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Hot off the USAREC website ...

 

Download: http://www.usarec.ar...d/SIFT FAQ.docx

 

Frequently Asked Questions about the SIFT

 

What does the SIFT measure?

The SIFT is a measure of multiple aptitudes. It assesses mathematical skills and aptitude, the ability to extract meaning from written passages, familiarity with mechanical concepts and simple machines, the ability to perform mental rotations to determine the orientation of aircraft in 3-dimensional space, and the ability to quickly recognize patterns within objects and groups of images. The SIFT also measures an examinee's knowledge of aviation terminology, familiarity with aircraft components and function, knowledge of basic aerodynamic principles, and a grasp of basic flight rules and regulations. Performance on this part of the battery can be improved by study, and examinees with aviation experience will typically do well.

 

All components of the SIFT have proven to be excellent predictors of training performance. That is, individuals who enter the flight program with high levels of cognitive aptitude and have background knowledge of aviation concepts are more likely to both achieve higher grades in aviation training and successfully complete the training program. By including multiple subtests that measure different constructs shown to predict success in aviation training, we can account for the more variance in training outcomes and help ensure that aviation programs make more efficient and accurate selection decisions.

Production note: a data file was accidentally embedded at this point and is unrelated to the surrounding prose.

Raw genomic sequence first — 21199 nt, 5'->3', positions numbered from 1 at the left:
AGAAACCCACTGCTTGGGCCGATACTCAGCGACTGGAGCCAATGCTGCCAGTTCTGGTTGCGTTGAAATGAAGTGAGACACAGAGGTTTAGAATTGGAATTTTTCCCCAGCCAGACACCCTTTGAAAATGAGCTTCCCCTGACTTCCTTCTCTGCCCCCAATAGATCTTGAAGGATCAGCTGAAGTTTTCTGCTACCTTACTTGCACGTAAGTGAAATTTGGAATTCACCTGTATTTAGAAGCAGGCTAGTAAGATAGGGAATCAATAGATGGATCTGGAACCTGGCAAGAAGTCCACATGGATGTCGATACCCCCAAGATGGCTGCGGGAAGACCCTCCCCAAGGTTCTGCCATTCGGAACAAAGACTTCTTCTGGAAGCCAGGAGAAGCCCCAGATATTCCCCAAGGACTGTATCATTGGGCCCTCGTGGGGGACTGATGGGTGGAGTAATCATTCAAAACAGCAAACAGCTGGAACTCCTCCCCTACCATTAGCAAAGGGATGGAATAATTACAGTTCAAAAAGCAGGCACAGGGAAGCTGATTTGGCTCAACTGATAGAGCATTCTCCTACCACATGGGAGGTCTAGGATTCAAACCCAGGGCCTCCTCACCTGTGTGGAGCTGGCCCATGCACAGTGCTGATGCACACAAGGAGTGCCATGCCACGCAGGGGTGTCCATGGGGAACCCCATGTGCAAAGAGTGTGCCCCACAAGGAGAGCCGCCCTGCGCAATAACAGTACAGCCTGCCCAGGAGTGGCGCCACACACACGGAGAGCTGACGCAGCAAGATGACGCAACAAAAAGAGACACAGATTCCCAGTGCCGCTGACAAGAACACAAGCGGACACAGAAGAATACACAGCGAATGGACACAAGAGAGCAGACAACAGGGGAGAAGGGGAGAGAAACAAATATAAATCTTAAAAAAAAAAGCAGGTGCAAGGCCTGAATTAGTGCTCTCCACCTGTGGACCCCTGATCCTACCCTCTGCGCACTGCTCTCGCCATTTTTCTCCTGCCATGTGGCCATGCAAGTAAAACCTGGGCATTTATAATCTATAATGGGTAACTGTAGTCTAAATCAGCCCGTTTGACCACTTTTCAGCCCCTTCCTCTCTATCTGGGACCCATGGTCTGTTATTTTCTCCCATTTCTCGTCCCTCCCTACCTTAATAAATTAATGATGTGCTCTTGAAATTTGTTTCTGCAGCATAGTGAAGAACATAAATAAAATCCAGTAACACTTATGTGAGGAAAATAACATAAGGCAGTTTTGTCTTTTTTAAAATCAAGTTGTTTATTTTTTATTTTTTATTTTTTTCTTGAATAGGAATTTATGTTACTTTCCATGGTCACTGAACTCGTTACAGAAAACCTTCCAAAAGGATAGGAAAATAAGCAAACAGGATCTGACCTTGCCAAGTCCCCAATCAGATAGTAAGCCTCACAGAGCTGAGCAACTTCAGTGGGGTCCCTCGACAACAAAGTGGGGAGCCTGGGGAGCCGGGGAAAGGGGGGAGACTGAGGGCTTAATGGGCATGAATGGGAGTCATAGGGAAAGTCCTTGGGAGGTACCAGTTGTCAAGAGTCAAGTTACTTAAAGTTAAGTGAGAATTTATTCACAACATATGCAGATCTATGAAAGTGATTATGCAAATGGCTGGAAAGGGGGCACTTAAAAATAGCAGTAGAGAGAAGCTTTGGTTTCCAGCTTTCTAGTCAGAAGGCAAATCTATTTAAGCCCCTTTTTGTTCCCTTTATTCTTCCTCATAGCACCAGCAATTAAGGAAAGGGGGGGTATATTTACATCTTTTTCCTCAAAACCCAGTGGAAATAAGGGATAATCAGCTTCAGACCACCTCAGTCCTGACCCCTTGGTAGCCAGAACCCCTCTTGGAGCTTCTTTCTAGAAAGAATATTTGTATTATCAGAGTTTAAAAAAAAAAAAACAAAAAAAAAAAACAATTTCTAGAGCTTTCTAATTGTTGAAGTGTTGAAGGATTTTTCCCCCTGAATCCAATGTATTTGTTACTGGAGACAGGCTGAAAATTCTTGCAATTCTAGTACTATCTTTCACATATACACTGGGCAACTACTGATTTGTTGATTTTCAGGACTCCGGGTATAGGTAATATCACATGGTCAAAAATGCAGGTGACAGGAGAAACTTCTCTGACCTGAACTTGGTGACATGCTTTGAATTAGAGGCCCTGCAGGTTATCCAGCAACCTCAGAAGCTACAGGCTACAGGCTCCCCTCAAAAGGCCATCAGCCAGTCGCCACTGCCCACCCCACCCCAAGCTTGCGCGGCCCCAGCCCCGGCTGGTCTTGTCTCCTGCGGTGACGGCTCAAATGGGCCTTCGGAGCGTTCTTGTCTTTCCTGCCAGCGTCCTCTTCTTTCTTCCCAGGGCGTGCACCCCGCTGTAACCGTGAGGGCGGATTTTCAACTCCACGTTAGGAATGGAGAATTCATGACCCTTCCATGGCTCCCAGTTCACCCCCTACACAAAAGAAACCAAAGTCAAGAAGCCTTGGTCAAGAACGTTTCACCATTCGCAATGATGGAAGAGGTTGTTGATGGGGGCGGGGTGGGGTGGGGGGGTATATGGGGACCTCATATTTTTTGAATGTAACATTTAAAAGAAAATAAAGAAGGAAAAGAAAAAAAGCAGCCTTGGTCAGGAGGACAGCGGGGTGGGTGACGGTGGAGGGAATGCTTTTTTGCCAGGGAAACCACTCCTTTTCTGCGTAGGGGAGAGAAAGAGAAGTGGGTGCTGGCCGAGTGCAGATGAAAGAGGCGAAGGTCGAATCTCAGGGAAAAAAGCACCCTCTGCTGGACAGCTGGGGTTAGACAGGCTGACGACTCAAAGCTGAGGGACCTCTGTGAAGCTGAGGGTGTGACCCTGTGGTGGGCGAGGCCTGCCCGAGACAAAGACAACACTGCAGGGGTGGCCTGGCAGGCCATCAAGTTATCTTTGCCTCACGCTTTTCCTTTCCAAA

How well does the SIFT predict training performance and attrition?

 

At present, the validity of the SIFT is still being assessed by Army personnel. However, similar test batteries used for aviation selection in the Navy and Air Force typically yield validity coefficients of approximately 0.40 between selection test scores and training performance (e.g., academic grades, flight grades). Validity coefficients range from 0 (the test does not predict grades in training at all) to 1 (the test predicts training grades perfectly). These validities compare favorably with industry selection testing standards. In addition, these tests have been a valuable resource for predicting attrition, or the student’s probability of completing aviation training.